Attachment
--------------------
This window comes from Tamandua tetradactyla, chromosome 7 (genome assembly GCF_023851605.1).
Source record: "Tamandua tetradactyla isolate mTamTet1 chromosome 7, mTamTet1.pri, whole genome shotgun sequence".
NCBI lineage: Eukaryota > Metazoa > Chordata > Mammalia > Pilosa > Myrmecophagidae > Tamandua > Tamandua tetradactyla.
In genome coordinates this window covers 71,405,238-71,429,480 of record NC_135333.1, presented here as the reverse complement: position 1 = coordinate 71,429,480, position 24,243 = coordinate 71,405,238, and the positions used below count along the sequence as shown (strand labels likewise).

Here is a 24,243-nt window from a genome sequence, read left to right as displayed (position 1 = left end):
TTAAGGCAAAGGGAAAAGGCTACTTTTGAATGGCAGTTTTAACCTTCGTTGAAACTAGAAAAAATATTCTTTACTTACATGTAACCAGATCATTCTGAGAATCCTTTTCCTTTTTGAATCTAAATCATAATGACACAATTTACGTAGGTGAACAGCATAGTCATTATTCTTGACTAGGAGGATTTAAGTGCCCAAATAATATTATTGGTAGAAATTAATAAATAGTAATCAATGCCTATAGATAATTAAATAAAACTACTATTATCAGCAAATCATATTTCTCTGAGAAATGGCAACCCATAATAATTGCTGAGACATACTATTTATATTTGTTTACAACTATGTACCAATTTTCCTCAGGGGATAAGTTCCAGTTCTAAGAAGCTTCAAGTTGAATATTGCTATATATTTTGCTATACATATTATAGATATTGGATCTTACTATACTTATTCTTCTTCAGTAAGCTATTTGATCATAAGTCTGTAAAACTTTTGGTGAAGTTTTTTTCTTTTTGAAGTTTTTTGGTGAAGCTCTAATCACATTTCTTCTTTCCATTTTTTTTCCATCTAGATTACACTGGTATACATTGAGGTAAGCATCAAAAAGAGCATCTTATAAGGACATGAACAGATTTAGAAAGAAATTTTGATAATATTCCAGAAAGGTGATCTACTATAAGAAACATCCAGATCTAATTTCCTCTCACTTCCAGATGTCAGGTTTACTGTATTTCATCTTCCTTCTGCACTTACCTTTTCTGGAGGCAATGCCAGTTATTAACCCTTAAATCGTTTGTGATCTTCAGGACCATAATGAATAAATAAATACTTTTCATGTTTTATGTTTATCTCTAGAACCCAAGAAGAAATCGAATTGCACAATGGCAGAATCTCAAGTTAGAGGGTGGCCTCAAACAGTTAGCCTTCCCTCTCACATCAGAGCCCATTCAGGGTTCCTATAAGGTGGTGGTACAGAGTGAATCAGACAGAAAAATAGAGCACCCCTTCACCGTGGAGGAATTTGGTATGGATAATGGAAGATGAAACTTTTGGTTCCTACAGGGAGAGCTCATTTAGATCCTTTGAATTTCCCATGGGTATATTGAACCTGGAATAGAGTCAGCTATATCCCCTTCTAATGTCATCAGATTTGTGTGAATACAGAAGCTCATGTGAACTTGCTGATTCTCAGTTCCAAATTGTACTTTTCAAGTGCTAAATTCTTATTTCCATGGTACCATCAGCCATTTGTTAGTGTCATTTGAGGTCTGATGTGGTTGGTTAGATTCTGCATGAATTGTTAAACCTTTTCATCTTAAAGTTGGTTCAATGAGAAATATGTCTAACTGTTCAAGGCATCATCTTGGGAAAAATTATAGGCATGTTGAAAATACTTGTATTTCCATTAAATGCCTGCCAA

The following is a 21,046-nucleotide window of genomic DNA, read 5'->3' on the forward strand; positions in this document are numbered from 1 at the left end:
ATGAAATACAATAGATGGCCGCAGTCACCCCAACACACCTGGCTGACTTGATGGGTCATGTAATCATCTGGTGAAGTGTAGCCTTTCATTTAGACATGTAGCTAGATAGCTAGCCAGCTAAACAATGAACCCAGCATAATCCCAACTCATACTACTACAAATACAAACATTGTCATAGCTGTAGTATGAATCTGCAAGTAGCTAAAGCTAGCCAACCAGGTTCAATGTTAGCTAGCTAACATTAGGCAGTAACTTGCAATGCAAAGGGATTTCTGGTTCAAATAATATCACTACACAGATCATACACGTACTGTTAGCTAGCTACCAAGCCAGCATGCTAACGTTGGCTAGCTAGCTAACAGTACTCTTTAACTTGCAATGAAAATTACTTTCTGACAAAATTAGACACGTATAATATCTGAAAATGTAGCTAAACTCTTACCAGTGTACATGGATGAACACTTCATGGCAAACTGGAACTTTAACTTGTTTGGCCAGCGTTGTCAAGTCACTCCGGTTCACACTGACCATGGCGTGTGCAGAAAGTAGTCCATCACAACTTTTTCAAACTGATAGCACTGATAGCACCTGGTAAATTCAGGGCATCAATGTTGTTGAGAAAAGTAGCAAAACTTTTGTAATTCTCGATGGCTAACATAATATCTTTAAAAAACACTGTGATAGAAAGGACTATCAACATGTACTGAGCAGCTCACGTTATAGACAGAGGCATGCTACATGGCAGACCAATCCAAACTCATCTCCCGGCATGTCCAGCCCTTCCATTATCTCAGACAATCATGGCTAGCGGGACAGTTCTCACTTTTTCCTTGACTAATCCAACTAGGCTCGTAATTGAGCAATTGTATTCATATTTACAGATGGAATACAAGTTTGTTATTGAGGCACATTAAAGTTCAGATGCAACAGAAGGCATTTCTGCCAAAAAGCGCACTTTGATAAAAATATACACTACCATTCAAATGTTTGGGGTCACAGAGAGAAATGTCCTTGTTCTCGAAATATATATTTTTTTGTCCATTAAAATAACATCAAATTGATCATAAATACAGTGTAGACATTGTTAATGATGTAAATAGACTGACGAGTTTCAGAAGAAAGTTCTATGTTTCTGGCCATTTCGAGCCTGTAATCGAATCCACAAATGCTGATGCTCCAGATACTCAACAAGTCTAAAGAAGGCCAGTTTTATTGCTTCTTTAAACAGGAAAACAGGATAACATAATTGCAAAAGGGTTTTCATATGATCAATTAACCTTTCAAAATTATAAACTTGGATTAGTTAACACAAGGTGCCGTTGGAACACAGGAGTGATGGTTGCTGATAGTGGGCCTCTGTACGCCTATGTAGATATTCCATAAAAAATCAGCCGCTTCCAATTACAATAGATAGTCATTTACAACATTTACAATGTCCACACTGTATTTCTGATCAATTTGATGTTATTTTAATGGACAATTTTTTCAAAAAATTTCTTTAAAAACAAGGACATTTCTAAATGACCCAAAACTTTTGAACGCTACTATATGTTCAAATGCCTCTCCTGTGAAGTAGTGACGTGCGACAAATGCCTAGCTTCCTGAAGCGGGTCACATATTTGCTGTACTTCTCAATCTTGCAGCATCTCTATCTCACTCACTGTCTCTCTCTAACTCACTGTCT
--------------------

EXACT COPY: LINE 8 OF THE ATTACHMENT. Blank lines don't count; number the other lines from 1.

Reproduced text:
ATGAAATACAATAGATGGCCGCAGTCACCCCAACACACCTGGCTGACTTGATGGGTCATGTAATCATCTGGTGAAGTGTAGCCTTTCATTTAGACATGTAGCTAGATAGCTAGCCAGCTAAACAATGAACCCAGCATAATCCCAACTCATACTACTACAAATACAAACATTGTCATAGCTGTAGTATGAATCTGCAAGTAGCTAAAGCTAGCCAACCAGGTTCAATGTTAGCTAGCTAACATTAGGCAGTAACTTGCAATGCAAAGGGATTTCTGGTTCAAATAATATCACTACACAGATCATACACGTACTGTTAGCTAGCTACCAAGCCAGCATGCTAACGTTGGCTAGCTAGCTAACAGTACTCTTTAACTTGCAATGAAAATTACTTTCTGACAAAATTAGACACGTATAATATCTGAAAATGTAGCTAAACTCTTACCAGTGTACATGGATGAACACTTCATGGCAAACTGGAACTTTAACTTGTTTGGCCAGCGTTGTCAAGTCACTCCGGTTCACACTGACCATGGCGTGTGCAGAAAGTAGTCCATCACAACTTTTTCAAACTGATAGCACTGATAGCACCTGGTAAATTCAGGGCATCAATGTTGTTGAGAAAAGTAGCAAAACTTTTGTAATTCTCGATGGCTAACATAATATCTTTAAAAAACACTGTGATAGAAAGGACTATCAACATGTACTGAGCAGCTCACGTTATAGACAGAGGCATGCTACATGGCAGACCAATCCAAACTCATCTCCCGGCATGTCCAGCCCTTCCATTATCTCAGACAATCATGGCTAGCGGGACAGTTCTCACTTTTTCCTTGACTAATCCAACTAGGCTCGTAATTGAGCAATTGTATTCATATTTACAGATGGAATACAAGTTTGTTATTGAGGCACATTAAAGTTCAGATGCAACAGAAGGCATTTCTGCCAAAAAGCGCACTTTGATAAAAATATACACTACCATTCAAATGTTTGGGGTCACAGAGAGAAATGTCCTTGTTCTCGAAATATATATTTTTTTGTCCATTAAAATAACATCAAATTGATCATAAATACAGTGTAGACATTGTTAATGATGTAAATAGACTGACGAGTTTCAGAAGAAAGTTCTATGTTTCTGGCCATTTCGAGCCTGTAATCGAATCCACAAATGCTGATGCTCCAGATACTCAACAAGTCTAAAGAAGGCCAGTTTTATTGCTTCTTTAAACAGGAAAACAGGATAACATAATTGCAAAAGGGTTTTCATATGATCAATTAACCTTTCAAAATTATAAACTTGGATTAGTTAACACAAGGTGCCGTTGGAACACAGGAGTGATGGTTGCTGATAGTGGGCCTCTGTACGCCTATGTAGATATTCCATAAAAAATCAGCCGCTTCCAATTACAATAGATAGTCATTTACAACATTTACAATGTCCACACTGTATTTCTGATCAATTTGATGTTATTTTAATGGACAATTTTTTCAAAAAATTTCTTTAAAAACAAGGACATTTCTAAATGACCCAAAACTTTTGAACGCTACTATATGTTCAAATGCCTCTCCTGTGAAGTAGTGACGTGCGACAAATGCCTAGCTTCCTGAAGCGGGTCACATATTTGCTGTACTTCTCAATCTTGCAGCATCTCTATCTCACTCACTGTCTCTCTCTAACTCACTGTCT